Abstract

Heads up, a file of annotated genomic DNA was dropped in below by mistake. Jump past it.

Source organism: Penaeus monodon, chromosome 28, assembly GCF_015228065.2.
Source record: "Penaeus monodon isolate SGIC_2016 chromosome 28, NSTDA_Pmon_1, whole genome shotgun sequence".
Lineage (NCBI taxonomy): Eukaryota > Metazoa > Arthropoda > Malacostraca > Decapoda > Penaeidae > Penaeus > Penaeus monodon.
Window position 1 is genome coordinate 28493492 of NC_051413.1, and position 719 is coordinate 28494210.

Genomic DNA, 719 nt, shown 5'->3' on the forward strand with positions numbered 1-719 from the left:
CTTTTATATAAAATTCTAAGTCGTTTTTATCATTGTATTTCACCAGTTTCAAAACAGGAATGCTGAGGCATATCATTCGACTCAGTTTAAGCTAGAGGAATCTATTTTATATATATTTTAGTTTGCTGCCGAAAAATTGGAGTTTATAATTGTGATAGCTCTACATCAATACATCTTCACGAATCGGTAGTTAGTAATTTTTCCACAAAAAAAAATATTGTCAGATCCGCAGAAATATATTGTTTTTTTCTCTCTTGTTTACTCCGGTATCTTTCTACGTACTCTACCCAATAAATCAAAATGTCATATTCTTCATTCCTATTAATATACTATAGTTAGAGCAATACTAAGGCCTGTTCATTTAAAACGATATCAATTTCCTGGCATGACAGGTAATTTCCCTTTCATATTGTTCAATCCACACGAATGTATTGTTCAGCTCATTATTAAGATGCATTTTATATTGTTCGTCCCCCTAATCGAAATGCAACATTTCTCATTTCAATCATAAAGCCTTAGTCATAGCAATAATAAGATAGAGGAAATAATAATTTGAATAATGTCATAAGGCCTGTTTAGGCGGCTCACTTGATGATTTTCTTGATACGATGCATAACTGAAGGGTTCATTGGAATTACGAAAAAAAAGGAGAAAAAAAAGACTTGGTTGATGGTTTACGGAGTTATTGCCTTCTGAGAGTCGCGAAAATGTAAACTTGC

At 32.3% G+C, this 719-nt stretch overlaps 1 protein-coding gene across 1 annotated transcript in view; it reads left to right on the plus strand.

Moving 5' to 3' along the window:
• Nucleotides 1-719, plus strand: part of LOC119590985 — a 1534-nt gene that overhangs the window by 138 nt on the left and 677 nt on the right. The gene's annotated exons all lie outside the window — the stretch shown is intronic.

We present data and results of a passive seismic experiment that we operated between June 2016 and May 2018 in the Ngorongoro Conservation Area (northern Tanzania), located on the western side of the eastern branch of the Eastern African Rift (EAR) system. The motivation for this experiment is twofold: (1) investigating the extension of the Olduvai basin, referred to also as the “Cradle of Human Mankind,” as it hosted a variety of paleoenvironments exploited by hominins during their evolution; and (2) studying the link between the fault system in the main EAR and in its western flank. We conduct detailed data‐quality analysis of the seismic recordings based upon ambient noise characterization and numerical waveform simulations. Our data set is of good quality, and we observe that local magnitude can be overestimated up to at least 0.23, due to wave‐amplifications effects occurring at sites with loose sedimentary material. Based on a new but simple approach using power spectral density measurements, we calculate the thickness of sedimentary basins. This allows us to map the bottom of the Olduvai paleolake confirming that its sedimentary record may be at least 200 m deeper than previously inferred from core drilling. We also map the bottom of the Olbalbal depression for the first time. In addition, we present a seismicity map of the Ngorongoro Conservation Area with unprecedented detail. The seismicity depicts the suture zone between the Tanzanian craton and the Mozambique belt and reveals that the fault system in the western flank of the rift merges at depth into a single detachment that joins the Manyara fault on the western side of the main rift valley.

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